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Sorell Family

Meet Sorell Family

“Our family is originally from Kansas, but the Army moved us to the greater Washington DC area almost 11 years ago. The military has allowed us to stabilize in DC because of our son Jacob. With all the medical and academic services available we passionately believe God sovereignly led us here!” 

“Jacob is a sweet, joyful nine-year-old little boy who is nonverbal and non-ambulatory. As an infant, it was not until he started missing milestones such as rolling over or sitting up that we realized something was not right developmentally and our family began to have lot of concerns. At approximately 14 months old, Jacob began having infantile spasms which causes catastrophic brain damage and developmental regression. By God’s grace the seizures cease. Jacob continues to thrive though he is intellectually and physically disabled with no confirmed genetic diagnosis.”

“Our family initially heard about Jill’s House around the time Jacob was going into kindergarten. He was placed on a brief waiting list until there was an opening. The first time we left Jacob at the Jill’s House, I was quite anxious to leave him because we had never left him overnight with anyone before. As an overprotective mom, I felt guilty and overly responsible wondering how other people would understand Jacob’s nonverbal cues or methods of communication. Now every time he goes to Jill’s House, Jacob’s body language and huge smiles show us he is so happy! Jacob proudly uses his gait trainer to walk inside the entrance while holding his head up grinning ear to ear like he owns the place!

Jacob has 2 older sisters who love and adore him. Both Leah and Lily are amazing sisters with friends who are inclusive of Jacob. Both of our girls have been wonderful helpers, and huge advocates for their beautiful brother. At times it has been stressful on each one of us because disability impacts the whole family.”

“One of our first experiences at Jill’s House was a family retreat at a calm outdoor venue. We will never forget that weekend the spring of 2019. Our girls were encouraged meeting other typical siblings and were able to converse and interact during their free time. Our whole family was so blessed to spend time with other special needs parents and have a caretaker assigned to help us with Jacob. One of the biggest highlights was being able to eat a meal uninterrupted as a family. Mealtimes are one of the hardest times during a typical day with a special needs child who continues to chronologically grow but needs to be fed in a comparable way an infant is.

While Jacob is at Jill’s House, we try to be intentional with our girls and do at least one thing we might not be able to do as easily with Jacob. For example, we go on a bike ride or go out to eat at our favorite Korean restaurant. Jacob’s time at Jill’s House is not just a respite for us, it also gives him an opportunity to be around others to stimulate his mind. We always receive notes from his time at Jill’s House saying that he either enjoyed playing instruments in the music room, exploring the sensory room, or throwing balls in the gym.”

“When you have a child with special needs, a caretaker or family member remains on high alert during the day or night. Circumstances keep your adrenaline up as thoughts preoccupy your mind constantly such as, “will my child have a seizure?” “Will my child fall out of bed?” “Will they need a diaper change?” The first night Jacob is at Jill’s House is always the hardest to fall sleep as we contemplate if we will get an emergency call to come get him. But when we do not hear the phone ring, our minds and bodies are finally able to relax… the second night we usually fall into a deeper sleep. Chronic exhaustion and burn out is a common theme among special needs families.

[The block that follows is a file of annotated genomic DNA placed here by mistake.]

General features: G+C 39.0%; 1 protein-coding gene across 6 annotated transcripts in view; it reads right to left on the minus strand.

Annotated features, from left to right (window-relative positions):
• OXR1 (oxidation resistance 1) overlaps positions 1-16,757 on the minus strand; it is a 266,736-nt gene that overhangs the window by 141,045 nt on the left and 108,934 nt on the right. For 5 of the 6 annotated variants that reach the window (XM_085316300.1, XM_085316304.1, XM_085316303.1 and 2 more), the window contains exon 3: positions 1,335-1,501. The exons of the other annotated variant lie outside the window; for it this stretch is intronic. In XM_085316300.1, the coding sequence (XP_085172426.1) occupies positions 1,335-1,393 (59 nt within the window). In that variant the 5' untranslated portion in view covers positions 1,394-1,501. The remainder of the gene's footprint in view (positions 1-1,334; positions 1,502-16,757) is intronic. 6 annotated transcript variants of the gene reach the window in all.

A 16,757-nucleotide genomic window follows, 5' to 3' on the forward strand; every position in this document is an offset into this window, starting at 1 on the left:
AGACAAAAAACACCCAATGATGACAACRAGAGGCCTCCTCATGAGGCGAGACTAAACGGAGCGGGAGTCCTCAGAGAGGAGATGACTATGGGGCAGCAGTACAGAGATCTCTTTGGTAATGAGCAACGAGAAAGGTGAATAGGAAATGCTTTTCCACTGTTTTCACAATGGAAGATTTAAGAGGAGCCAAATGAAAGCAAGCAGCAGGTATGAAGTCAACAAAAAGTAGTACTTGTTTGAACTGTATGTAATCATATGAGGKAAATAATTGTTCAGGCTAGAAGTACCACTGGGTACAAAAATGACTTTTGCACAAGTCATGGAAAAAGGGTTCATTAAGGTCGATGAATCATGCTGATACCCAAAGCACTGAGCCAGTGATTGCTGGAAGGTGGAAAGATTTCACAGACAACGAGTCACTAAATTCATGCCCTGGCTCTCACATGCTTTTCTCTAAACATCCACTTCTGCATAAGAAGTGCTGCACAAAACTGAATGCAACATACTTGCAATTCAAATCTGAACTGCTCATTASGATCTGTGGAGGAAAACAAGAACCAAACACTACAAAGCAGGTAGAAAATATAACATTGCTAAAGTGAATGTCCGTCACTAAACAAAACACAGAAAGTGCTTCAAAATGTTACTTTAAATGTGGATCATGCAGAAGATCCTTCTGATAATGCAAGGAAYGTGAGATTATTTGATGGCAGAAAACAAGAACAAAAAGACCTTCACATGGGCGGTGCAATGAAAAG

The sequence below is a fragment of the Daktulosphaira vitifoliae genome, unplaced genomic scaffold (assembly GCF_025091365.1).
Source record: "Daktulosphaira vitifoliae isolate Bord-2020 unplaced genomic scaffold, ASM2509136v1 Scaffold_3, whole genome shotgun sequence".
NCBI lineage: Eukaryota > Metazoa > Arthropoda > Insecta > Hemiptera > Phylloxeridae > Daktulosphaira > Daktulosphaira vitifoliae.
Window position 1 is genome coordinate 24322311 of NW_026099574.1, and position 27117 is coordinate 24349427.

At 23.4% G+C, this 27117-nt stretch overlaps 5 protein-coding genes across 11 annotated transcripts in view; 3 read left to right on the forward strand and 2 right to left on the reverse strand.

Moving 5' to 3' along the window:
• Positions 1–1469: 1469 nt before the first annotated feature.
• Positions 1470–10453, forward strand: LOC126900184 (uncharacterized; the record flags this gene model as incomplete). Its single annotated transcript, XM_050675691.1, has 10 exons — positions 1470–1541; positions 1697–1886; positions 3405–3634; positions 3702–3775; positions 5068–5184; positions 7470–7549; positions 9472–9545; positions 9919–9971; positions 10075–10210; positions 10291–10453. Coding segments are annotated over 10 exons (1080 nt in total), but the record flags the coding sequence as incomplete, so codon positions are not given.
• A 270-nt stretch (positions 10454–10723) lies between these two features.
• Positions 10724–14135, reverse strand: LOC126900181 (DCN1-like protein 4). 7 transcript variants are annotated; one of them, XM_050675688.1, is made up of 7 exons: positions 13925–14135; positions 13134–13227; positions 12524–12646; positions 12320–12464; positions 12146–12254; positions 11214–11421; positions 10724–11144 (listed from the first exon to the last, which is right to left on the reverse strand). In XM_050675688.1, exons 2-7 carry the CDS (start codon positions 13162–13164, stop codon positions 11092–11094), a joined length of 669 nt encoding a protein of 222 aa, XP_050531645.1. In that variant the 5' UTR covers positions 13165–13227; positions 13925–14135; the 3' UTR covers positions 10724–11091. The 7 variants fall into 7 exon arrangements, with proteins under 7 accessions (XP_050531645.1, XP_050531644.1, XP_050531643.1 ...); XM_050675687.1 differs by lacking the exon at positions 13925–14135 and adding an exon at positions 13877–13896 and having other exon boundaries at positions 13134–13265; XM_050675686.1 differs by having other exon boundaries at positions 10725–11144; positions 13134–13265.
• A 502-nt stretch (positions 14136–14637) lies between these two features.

Before COVID we would attend Worship Night at Jill’s House as a family. These nights were so special. Kids would get banners or flags to wave during the music and we never had to worry about how much noise they were making. Watching and listening to all the children make a joyful noise until the Lord was so beautiful.”

“We are so grateful for Jacob. His heart is so pure! When we are playing worship music at home, often he will lift up his hands or tap on our chest as a gesture that he wants us to lift our hands in worship too!! Although he is intellectually 4–10-month-old mentally and even though his body is disabled, he is such a beautiful representation of purity. Jacob physically cannot feel pain or cry we discovered after neurologically testing. In a way, all these attributes combine remind us of what it will be like in heaven when there will be no pain, no crying, just pure JOY! Due to Jacob’s limited intellectual ability, it makes us think of the verse where it says, ‘the pure in heart shall see GOD.”

“This winter, we were able to enjoy a marriage retreat with a few Jill’s House couples. What a refreshing blessing. We just celebrated our 20th anniversary and with a special needs child it is so hard to get away to honor our vows. In addition to periodic retreats, having a small women’s Bible study on zoom has been a huge source of strength and encouragement especially during the pandemic when most of us were isolated at home not even able to go into a church building with our children.

We are so grateful for the way the Jill’s House not only cares for our special needs kids, this community abundantly blesses and nurtures the whole family throughout our journey.”

Thank you for making stories like Sorell Family possible.

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 © 2018 Jill’s House

Enjoy this story? Share it with your friends or read more like it!

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 © 2018 Jill’s House